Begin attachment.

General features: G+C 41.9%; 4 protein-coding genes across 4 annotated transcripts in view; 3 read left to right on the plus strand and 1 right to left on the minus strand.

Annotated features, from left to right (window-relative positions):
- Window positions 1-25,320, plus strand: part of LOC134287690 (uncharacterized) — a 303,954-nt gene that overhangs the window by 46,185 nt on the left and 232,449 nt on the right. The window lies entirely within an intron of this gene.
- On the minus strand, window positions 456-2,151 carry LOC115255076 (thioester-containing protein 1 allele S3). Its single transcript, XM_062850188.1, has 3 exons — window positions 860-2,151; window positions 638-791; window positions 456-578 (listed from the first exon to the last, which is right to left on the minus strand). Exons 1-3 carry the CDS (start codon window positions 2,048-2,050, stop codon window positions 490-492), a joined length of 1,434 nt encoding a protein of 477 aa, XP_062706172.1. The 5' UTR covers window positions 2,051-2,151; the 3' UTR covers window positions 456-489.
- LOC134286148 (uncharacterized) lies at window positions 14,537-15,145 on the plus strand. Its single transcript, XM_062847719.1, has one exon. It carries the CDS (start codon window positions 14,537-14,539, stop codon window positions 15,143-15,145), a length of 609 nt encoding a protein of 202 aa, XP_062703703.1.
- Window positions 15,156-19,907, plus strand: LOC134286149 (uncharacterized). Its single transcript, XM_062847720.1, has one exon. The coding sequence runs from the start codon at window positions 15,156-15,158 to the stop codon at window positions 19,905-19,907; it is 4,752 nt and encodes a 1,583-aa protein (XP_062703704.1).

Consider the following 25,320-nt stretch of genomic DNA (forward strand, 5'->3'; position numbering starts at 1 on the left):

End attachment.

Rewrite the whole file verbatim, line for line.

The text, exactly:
General features: G+C 41.9%; 4 protein-coding genes across 4 annotated transcripts in view; 3 read left to right on the plus strand and 1 right to left on the minus strand.

Annotated features, from left to right (window-relative positions):
- Window positions 1-25,320, plus strand: part of LOC134287690 (uncharacterized) — a 303,954-nt gene that overhangs the window by 46,185 nt on the left and 232,449 nt on the right. The window lies entirely within an intron of this gene.
- On the minus strand, window positions 456-2,151 carry LOC115255076 (thioester-containing protein 1 allele S3). Its single transcript, XM_062850188.1, has 3 exons — window positions 860-2,151; window positions 638-791; window positions 456-578 (listed from the first exon to the last, which is right to left on the minus strand). Exons 1-3 carry the CDS (start codon window positions 2,048-2,050, stop codon window positions 490-492), a joined length of 1,434 nt encoding a protein of 477 aa, XP_062706172.1. The 5' UTR covers window positions 2,051-2,151; the 3' UTR covers window positions 456-489.
- LOC134286148 (uncharacterized) lies at window positions 14,537-15,145 on the plus strand. Its single transcript, XM_062847719.1, has one exon. It carries the CDS (start codon window positions 14,537-14,539, stop codon window positions 15,143-15,145), a length of 609 nt encoding a protein of 202 aa, XP_062703703.1.
- Window positions 15,156-19,907, plus strand: LOC134286149 (uncharacterized). Its single transcript, XM_062847720.1, has one exon. The coding sequence runs from the start codon at window positions 15,156-15,158 to the stop codon at window positions 19,905-19,907; it is 4,752 nt and encodes a 1,583-aa protein (XP_062703704.1).

Consider the following 25,320-nt stretch of genomic DNA (forward strand, 5'->3'; position numbering starts at 1 on the left):